The CATIS mean item scores are presented in Table 3.
RELATIONSHIP BETWEEN CATIS SCORES AND GENDER, AGE, TYPE OF DISEASE, DISABILITY GRADE, AND TREATMENT STATUS
In CATIS, the scores on the single items were added and divided by the total number of items (13).
The results indicate there is no statistically significant differences between the CATIS mean score for males and females, aged 8-14 and 15-18, those affected by either MB or PB leprosy, Grade 0 and Grade 2, and on treatment and treated cases, (Results shown in Table 5).
Furthermore, we asked about several factors separate from the CATIS score.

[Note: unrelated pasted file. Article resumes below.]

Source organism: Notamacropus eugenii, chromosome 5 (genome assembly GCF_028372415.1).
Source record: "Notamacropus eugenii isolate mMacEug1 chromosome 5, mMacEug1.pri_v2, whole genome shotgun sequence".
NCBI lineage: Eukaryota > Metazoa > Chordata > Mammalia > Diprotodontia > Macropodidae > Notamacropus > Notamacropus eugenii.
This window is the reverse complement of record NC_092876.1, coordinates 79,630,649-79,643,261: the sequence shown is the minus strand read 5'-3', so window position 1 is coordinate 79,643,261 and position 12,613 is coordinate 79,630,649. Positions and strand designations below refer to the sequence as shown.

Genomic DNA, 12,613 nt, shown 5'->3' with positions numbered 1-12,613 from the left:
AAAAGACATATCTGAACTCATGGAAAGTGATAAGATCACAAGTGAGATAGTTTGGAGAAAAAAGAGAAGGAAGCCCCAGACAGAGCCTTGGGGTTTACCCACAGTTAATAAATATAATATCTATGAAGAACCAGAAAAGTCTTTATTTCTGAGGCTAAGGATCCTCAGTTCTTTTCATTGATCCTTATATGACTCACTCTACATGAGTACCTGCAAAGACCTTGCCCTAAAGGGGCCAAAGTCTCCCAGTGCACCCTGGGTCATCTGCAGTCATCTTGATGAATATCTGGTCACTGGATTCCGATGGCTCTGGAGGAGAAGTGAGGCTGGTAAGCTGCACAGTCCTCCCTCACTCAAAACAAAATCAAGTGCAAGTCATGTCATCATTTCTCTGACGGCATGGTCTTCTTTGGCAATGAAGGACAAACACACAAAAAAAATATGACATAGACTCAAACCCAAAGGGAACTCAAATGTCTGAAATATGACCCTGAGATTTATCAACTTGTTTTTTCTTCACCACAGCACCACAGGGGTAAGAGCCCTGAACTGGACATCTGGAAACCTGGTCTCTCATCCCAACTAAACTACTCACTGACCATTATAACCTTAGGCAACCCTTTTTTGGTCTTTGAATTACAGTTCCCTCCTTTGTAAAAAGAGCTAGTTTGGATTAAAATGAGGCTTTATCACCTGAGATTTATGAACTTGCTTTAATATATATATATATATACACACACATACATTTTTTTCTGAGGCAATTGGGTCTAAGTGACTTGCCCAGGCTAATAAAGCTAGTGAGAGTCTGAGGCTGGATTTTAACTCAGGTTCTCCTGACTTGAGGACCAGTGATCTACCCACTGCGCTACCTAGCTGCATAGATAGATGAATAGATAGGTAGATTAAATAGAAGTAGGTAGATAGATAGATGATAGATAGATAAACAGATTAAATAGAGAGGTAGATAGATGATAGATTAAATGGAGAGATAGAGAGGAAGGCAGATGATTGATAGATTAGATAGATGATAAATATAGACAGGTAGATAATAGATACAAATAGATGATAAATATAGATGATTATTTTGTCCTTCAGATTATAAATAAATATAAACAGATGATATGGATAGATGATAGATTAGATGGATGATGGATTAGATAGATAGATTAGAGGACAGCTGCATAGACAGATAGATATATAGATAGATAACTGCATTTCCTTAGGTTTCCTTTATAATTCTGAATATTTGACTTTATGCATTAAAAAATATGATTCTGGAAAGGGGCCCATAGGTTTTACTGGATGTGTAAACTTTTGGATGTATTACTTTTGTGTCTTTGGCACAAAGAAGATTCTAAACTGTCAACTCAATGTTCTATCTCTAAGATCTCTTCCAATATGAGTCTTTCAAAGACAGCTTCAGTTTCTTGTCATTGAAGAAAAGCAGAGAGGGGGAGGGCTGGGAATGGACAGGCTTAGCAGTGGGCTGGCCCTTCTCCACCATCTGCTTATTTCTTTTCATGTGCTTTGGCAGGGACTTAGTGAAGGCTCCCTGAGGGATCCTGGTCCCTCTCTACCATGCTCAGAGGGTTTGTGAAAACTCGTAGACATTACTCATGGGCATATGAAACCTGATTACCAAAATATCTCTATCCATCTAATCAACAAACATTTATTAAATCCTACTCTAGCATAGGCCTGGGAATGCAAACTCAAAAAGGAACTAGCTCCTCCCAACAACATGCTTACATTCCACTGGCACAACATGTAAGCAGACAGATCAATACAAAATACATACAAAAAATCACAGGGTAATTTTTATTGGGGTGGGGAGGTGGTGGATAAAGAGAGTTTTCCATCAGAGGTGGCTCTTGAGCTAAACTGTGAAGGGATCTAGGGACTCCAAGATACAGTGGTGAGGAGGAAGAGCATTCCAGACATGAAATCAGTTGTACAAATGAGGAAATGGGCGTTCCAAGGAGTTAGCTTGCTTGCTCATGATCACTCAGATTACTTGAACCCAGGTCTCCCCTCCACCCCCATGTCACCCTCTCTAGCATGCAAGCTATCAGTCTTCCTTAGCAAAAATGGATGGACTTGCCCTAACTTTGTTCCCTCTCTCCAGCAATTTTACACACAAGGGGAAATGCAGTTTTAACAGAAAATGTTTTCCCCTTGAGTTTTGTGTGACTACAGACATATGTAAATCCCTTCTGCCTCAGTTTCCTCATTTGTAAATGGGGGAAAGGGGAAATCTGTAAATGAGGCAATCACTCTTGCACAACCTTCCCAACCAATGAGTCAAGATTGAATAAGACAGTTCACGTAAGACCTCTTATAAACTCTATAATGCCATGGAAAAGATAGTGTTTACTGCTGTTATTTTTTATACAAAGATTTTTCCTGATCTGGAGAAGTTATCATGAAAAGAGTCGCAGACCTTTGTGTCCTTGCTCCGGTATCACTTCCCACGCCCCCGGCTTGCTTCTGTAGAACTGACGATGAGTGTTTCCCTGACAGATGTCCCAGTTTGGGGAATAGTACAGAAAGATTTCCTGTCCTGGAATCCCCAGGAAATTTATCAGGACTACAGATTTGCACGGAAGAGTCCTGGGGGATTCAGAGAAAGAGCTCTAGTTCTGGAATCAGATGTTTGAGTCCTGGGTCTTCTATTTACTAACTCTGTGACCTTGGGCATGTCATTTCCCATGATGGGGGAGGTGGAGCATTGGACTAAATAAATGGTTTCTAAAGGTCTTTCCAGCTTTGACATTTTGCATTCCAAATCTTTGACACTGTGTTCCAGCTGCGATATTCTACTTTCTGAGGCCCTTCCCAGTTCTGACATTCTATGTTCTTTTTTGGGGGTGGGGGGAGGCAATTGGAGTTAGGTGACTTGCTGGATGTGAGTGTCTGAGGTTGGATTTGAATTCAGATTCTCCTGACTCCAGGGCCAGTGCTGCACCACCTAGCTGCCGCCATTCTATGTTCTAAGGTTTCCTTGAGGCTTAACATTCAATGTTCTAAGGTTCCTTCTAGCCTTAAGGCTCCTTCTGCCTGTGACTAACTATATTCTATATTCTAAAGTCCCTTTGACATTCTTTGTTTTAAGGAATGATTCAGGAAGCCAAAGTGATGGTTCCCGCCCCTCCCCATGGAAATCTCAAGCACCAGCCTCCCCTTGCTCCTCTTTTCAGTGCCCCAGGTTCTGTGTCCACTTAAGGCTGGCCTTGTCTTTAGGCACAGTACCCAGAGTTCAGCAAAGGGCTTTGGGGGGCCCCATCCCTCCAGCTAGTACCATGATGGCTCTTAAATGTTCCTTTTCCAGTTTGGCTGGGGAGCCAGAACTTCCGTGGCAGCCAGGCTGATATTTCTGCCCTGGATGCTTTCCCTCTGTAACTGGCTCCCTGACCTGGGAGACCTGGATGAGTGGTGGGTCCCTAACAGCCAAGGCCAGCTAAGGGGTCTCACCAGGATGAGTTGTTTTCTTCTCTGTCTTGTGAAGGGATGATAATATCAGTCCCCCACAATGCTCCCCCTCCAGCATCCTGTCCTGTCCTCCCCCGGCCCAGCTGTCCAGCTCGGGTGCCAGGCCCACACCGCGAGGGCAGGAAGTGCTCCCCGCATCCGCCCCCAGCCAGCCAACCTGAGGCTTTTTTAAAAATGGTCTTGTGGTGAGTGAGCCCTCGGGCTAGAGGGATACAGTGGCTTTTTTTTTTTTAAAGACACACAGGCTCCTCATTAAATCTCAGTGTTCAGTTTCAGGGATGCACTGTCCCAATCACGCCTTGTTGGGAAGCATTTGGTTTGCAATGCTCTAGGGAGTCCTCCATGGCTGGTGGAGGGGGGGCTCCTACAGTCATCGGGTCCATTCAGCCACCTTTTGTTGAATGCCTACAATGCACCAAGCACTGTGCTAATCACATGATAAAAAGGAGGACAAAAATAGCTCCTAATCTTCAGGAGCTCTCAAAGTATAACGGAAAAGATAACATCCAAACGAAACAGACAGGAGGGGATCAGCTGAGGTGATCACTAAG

The CATIS scale was used to assess the children's and adolescents' attitude towards having leprosy and measured the self-stigma experienced by patients.
There is no statistically significant difference between the CATIS mean score for males and females, aged 8-14 and aged 15-18, multibacillary (MB) and paucibacillary (PB), Grade 0 and Grade 2 disability, and between those under treatment and those who have completed treatment.
The study was focused and included only school-age children and adolescents who have attained a third-grade level of education, because the CATIS is a self-reporting scale.
In summary, to the best of our knowledge, this is the first study using the CATIS scale to investigate the attitude of children and adolescents with leprosy.
Brief report: adolescents' attitudes toward epilepsy: further validation of the Child Attitude toward Illness Scale (CATIS).